The Yale-SCOR is organized around research projects and cores. To learn more, explore the tabs below.
- Project 1
- Project 2
- Project 3
- Core A
- Core B
Project 1: Acetylcholine-Norepinephrine Interactions and Their Implications for the Effects of Nicotine in Reinforcement and Stress Reactivity
The primary aims of Project 1 are to identify the brain areas regulated by noradrenergic agents and nicotinic drugs under conditions related to stress-reactivity, and to determine whether stimulation of the noradrenergic system can decrease stress reactivity and dopamine dependent behaviors in a hypercholinergic model of increased stress reactivity in male and female mice. This project will also determine whether the effects of noradrenergic agents on anxiety and nicotine reinforcement depend on expression of nicotinic acetylcholine receptors, the primary target of nicotine in the brain.
Marina Picciotto, Ph.D.
Charles B.G. Murphy Professor of Psychiatry
Professor of Pharmacology and of Neurobiology
Yale University School of Medicine
Yann S. Mineur, Ph.D.
Research Scientist in Psychiatry
Yale University School of Medicine
Mineur YS, Cahuzac EL, Mose TN, Bentham MP, Plantenga ME, Thompson DC, Picciotto MR. Interaction between noradrenergic and cholinergic signaling in amygdala regulates anxiety- and depression-related behaviors in mice. Neuropsychopharmacology. 2018 Feb 22. [Epub ahead of print]. Pub Med PMID: 29472646; PubMed Central PMCID: PMC in progress.
Medications that target the noradrenergic system are important therapeutics for depression and anxiety disorders. More recently, clinical studies have shown that the α2-noradrenergic receptor (α2AR) agonist guanfacine can decrease stress-induced smoking relapse during acute abstinence, suggesting that targeting the noradrenergic system may aid in smoking cessation through effects on stress pathways in the brain. Acetylcholine (ACh), like the nicotine in tobacco, acts at nicotinic acetylcholine receptors (nAChRs) to regulate behaviors related to anxiety and depression. We therefore investigated interactions between guanfacine and ACh signaling in tests of anxiolytic and antidepressant efficacy in female and male C57BL/6J mice, focusing on the amygdala as a potential site of noradrenergic/cholinergic interaction. The antidepressant-like effects of guanfacine were blocked by shRNA-mediated knockdown of α2AR in amygdala. Knockdown of the high-affinity β2 nAChR subunit in amygdala also prevented antidepressant-like effects of guanfacine, suggesting that these behavioral effects require ACh signaling through β2-containing nAChRs in this brain area. Ablation of NE terminals prevented the anxiolytic- and antidepressant-like effects of the nicotinic partial agonist cytisine, whereas administration of the cholinesterase antagonist physostigmine induced a depression-like phenotype that was not altered by knocking down α2AR in the amygdala. These studies suggest that ACh and NE have opposing actions on behaviors related to anxiety and depression and that cholinergic signaling through β2-containing nAChRs and noradrenergic signaling through α2a receptors in neurons of the amygdala are critical for regulation of these behaviors.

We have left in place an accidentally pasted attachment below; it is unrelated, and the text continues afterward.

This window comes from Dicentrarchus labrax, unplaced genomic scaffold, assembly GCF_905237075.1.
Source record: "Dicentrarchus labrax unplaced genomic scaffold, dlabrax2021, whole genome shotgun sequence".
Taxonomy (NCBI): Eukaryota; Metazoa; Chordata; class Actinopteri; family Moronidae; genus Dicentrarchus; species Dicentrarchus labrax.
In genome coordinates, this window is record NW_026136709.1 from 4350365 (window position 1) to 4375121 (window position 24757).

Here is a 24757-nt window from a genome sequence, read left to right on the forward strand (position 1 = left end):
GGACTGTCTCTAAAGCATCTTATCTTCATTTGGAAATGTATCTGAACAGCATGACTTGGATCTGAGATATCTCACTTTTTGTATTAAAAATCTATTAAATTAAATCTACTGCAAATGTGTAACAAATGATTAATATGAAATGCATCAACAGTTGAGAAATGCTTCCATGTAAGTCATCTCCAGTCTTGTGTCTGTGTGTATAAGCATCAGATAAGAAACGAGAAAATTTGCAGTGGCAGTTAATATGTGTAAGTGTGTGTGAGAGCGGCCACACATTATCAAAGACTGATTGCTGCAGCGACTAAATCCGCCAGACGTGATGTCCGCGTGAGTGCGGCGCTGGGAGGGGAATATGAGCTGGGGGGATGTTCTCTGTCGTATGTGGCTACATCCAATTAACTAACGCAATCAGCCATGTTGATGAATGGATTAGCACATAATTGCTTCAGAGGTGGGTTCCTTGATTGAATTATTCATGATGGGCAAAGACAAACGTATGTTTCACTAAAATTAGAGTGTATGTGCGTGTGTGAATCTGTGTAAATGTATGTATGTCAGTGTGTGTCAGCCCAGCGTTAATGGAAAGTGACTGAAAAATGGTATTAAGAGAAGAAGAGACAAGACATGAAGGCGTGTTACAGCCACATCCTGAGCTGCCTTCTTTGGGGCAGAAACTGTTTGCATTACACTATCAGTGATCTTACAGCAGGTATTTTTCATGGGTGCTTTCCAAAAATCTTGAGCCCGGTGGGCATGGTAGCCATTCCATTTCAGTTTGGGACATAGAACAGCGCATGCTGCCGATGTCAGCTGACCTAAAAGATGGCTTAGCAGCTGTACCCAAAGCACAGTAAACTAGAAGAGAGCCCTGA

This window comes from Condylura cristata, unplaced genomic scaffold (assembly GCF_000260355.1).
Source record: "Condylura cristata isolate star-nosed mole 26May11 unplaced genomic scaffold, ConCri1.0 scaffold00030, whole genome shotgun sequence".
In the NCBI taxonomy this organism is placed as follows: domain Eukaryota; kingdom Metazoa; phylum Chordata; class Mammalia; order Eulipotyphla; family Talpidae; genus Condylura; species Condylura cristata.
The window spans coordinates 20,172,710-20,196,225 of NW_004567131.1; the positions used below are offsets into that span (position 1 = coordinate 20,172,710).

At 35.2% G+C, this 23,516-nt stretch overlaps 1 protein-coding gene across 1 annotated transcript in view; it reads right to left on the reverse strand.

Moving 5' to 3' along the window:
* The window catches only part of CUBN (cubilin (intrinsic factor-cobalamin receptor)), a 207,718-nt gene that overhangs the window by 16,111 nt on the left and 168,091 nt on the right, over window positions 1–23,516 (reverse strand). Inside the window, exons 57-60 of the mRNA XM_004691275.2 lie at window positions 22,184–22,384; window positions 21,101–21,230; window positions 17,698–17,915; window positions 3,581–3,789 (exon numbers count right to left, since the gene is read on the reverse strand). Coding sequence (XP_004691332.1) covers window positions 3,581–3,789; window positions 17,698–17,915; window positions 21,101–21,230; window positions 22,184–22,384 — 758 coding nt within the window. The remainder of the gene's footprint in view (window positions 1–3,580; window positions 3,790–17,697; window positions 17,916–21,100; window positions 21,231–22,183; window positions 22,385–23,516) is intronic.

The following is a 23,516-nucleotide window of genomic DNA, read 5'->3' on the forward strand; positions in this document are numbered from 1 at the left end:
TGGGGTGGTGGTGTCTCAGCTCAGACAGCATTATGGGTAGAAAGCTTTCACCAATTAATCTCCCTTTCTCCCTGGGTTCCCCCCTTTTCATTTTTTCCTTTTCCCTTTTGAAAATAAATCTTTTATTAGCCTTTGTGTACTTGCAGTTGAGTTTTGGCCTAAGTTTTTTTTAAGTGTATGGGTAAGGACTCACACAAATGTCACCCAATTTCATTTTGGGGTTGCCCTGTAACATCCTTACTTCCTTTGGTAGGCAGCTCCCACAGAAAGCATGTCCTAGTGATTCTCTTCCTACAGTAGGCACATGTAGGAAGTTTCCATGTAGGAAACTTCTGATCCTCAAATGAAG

Mineur YS, Bentham MP, Zhou WL, Plantenga ME, McKee SA, Picciotto MR. Antidepressant-like effects of guanfacine and sex-specific differences in effects on c-fos immunoreactivity and paired-pulse ratio in male and female mice. Psychopharmacology (Berl). 2015 Oct;232(19):3539-49. PubMed PMID: 26146014; PubMed Central PMCID: PMC4561580.
The a2A-noradrenergic agonist guanfacine can decreases stress-induced smoking in female, but not male, human smokers. It is not known whether these effects are due to effects on mood regulation and/or result from nicotinic-cholinergic interactions.
The objective of the study was to determine whether there are sex differences in the effect of guanfacine in tests of anxiolytic and antidepressant efficacy in mice at baseline and in a hypercholinergic model of depression induced by the acetylcholinesterase inhibitor physostigmine.
The effects of guanfacine were measured in the light/dark box, tail suspension, and the forced swim test in female and maleC57BL/6J mice. In parallel, electrophysiological properties were evaluated in the prefrontal cortex, a critical brain region involved in stress responses. c-fos immunoreactivity was measured in other brain regions known to regulate mood.
Despite a baseline sex difference in behavior in the forced swim test (female mice were more immobile), guanfacine had similar, dose-dependent, antidepressant-like effects in mice of both sexes (optimal dose, 0.15 mg/kg). An antidepressant-like effect of guanfacinewas also observed following pre-treatment with physostigmine. A sex difference in the paired-pulse ratio in the prefrontal cortex (PFC) (male, 1.4; female, 2.1) was observed at baseline that was normalized by guanfacine. Other brain areas involved in cholinergic control of depression-like behaviors, including the basolateral amygdala and lateral septum, showed sex-specific changes in c-fos expression.
Guanfacine has a robust antidepressant-like effect and can reverse a depression-like state induced by increased acetylcholine (ACh) signaling. These data suggest that different brain areas are recruited in female and male mice, despite similar behavioral responses to guanfacine.